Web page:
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The Frog King Paperback – August 6, 2002

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Editorial Reviews Review

A mediocre book leaves you cold. But an almost-great book--that's enough to make you gnash your teeth. In his debut novel, The Frog King, Adam Davies maddeningly fails to recognize and develop the terrific material he has at hand. Harry Driscoll, raised in privilege and Ivy League-educated, is a peon at a prestigious New York publishing house--in fact, the house is called Prestige--and he hates it: hates the menial labor, hates the intellectual pretension, hates the political jockeying necessary to advancement. Driscoll is terrific on the disappointment peculiar to the overeducated and underemployed: "All those years of schooling (Yes I speak Old English!) and resumé building. (Yes I interned on Capitol Hill!) didn't pertain at all to the life that was waiting for me." The insider peek at New York publishing is terrific, too, if scant: "There's a joke at Prestige that The New Yorker will publish any story that ends with the word 'home.'" Davies devotes most of his energy, however, to Harry's somewhat mystifying relationship with his girlfriend Evie. He loves her madly, but he's sleeping around. When he loses her, he continues to lie to her even as he tries to win her back. Davies may have some kind of emotional profile in mind for Harry, but he fails to put it across to the reader. Fortunately, the well-observed social comedy and nicely exaggerated workplace farce more than make up for the rest of the novel's shortcomings. --Claire Dederer

From Publishers Weekly

Apparently the only reason to endure the low wages and lower prestige of an entry-level publishing job is that someday you can write a book about it. The latest entry in this subgenre is an intelligent and amusing but exasperating debut featuring a very self-centered leading man. Harry Driscoll works for peasant's wages as an editorial assistant at Prestige Publishing, a prominent New York City house. At the notoriously stuffy Prestige, he behaves like a college freshman showing up late, spiking his coffee, losing manuscripts and trying to prove that he's smarter than his co-workers. His favorite game is a revealing one: in a daily vocabulary contest with his one friend at Prestige, he resorts to making up words. Harry has lucked into a relationship with Evie Goddard, a pretty fellow editorial assistant who talks like an "overeducated auctioneer on speed," but he can't stop ogling other women long enough to appreciate her. He begins an affair with a powerful editor from another publishing house, but in typical loudmouth fashion, he manages to sabotage himself once again. Evie eventually tires of his behavior (readers may wonder what takes her so long), leaving him a few pages toward the novel's end to realize the error of his ways and try to win her back. Davies, who worked for Random House, makes some juicy observations about the backbiting publishing industry, but there's hardly any room for them, since Harry doesn't give much space on the page to anything but himself.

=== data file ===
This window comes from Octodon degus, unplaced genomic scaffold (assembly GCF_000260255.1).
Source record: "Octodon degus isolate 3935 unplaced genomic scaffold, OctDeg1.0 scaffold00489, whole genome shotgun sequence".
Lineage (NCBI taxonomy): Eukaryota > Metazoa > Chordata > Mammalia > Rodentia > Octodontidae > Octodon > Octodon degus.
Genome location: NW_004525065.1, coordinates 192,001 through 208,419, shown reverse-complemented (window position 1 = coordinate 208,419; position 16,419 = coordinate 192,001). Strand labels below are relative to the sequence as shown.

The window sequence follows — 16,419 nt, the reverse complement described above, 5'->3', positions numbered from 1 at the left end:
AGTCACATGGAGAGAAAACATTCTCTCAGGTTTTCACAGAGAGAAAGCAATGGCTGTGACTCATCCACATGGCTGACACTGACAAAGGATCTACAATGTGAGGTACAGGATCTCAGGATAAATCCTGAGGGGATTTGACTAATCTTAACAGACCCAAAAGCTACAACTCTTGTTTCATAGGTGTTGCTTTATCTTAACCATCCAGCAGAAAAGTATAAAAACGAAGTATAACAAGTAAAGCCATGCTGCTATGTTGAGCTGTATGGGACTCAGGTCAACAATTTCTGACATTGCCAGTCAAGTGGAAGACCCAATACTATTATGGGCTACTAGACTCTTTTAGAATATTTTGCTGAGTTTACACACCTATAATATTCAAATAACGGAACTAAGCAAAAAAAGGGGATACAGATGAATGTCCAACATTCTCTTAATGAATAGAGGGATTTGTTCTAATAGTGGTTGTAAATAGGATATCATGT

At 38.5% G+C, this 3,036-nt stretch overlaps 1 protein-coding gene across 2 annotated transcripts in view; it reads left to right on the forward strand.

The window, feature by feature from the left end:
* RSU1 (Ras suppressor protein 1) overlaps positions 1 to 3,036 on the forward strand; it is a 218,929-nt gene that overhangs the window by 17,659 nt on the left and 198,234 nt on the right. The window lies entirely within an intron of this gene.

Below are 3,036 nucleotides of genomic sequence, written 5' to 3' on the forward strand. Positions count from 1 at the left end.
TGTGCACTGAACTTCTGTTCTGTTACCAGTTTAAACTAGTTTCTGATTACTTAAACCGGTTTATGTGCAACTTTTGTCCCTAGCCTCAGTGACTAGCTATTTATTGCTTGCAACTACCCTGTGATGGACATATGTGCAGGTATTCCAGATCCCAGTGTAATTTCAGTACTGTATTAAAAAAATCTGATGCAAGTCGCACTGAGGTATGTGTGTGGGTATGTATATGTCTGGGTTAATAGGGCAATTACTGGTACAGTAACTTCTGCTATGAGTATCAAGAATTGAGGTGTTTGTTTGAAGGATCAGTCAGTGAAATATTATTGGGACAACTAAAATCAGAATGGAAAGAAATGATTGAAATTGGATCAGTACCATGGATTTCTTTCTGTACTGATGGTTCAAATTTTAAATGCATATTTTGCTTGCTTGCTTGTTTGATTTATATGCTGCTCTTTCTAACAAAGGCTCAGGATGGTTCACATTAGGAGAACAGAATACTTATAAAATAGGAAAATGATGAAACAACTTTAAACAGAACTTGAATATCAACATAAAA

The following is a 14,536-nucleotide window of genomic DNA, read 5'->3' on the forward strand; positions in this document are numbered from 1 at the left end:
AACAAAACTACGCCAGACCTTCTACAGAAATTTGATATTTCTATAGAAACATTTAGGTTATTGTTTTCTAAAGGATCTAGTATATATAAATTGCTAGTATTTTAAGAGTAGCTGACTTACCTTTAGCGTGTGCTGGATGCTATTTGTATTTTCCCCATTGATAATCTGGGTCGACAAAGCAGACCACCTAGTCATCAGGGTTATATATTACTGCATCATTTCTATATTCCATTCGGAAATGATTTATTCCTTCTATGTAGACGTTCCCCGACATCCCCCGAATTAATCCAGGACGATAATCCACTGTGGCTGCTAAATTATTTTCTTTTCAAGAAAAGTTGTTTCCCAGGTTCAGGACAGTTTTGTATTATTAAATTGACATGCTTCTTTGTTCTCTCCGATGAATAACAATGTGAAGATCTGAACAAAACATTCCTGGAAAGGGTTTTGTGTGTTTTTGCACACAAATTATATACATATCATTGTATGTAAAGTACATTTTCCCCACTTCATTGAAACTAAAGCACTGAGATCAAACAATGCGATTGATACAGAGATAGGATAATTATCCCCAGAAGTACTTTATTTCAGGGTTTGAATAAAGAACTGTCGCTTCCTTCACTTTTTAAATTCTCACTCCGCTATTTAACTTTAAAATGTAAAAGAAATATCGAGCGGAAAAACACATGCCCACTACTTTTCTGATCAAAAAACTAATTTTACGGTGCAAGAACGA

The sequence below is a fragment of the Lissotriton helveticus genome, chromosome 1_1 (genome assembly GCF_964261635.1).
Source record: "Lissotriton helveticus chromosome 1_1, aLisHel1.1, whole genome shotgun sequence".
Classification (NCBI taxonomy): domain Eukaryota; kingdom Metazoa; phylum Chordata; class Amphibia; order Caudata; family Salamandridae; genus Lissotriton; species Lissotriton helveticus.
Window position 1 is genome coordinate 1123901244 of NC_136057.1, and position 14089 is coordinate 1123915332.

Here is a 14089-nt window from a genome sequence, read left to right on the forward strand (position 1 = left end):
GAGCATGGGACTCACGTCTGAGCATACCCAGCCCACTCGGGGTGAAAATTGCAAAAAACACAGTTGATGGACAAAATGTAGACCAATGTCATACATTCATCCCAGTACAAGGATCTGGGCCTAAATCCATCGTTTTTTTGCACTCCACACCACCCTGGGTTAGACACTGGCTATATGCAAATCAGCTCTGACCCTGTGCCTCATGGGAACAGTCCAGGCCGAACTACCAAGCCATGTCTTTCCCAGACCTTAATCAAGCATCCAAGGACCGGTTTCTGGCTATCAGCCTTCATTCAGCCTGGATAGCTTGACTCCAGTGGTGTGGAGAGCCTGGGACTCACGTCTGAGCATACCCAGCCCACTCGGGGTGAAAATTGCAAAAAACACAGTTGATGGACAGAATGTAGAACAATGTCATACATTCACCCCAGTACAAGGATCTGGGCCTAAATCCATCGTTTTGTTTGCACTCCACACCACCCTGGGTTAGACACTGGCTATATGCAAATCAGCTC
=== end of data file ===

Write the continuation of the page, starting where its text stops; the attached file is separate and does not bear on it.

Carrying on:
Copyright 2002 Cahners Business Information, Inc.

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Product Details

  • Paperback: 316 pages
  • Publisher: Riverhead Books; 1 edition (August 6, 2002)
  • Language: English
  • ISBN-10: 1573229385
  • ISBN-13: 978-0641692611
  • Product Dimensions: 5.2 x 1 x 8.1 inches
  • Shipping Weight: 9.9 ounces (View shipping rates and policies)
  • Average Customer Review: 4.2 out of 5 stars  See all reviews (109 customer reviews)
  • Amazon Best Sellers Rank: #2,526,483 in Books (See Top 100 in Books)

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Customer Reviews

This book was written so well and descriptive, it felt like Harry Driscoll was really someone I knew.
The book is written in a way that makes you feel like you are inside the main character's (Harry) head, so you hear, with brutual honesty, what he is thinking.
A. Royal
Not too heavy, but serious enough to believe and enjoy all of the characters, slimey as they behaved sometimes.
B. LeClaire

Most Helpful Customer Reviews

15 of 18 people found the following review helpful By Martha on August 15, 2002
Format: Paperback
The Frog King is to the novel as the Krispy Kreme is to the doughnut. People should stand in line to get one. I could not put it down. Although I read it in two days (at the supermarket, in line at LL Bean, walking down the street), I later wished I had controlled my appetite for his delicious prose so that it had lasted longer. But then Krispy Kremes do that to you.
Enough of the doughnot analogy. Davie's is a master story teller. The reader gets inside Harry Driscoll's mind---from one digression to the next. You can almost feel yourself sinking with Harry the hairball, wanting to beg him to see what he's doing to himself and Evie.